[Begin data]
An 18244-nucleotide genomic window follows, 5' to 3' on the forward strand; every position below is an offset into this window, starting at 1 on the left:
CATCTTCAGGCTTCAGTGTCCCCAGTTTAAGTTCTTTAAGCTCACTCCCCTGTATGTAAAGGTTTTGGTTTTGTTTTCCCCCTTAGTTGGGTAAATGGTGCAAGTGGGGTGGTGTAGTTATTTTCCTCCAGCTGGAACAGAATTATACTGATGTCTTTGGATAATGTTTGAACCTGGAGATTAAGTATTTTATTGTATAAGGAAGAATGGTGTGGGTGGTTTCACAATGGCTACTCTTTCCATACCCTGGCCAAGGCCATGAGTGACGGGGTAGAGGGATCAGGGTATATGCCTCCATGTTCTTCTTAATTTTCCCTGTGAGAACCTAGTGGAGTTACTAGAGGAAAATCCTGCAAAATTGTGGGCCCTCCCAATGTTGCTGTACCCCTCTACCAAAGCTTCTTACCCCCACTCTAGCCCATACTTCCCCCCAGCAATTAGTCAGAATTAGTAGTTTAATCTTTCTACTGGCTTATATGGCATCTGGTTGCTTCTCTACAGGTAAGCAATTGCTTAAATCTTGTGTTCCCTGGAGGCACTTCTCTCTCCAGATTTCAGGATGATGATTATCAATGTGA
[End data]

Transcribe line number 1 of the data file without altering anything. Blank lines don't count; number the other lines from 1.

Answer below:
An 18244-nucleotide genomic window follows, 5' to 3' on the forward strand; every position below is an offset into this window, starting at 1 on the left: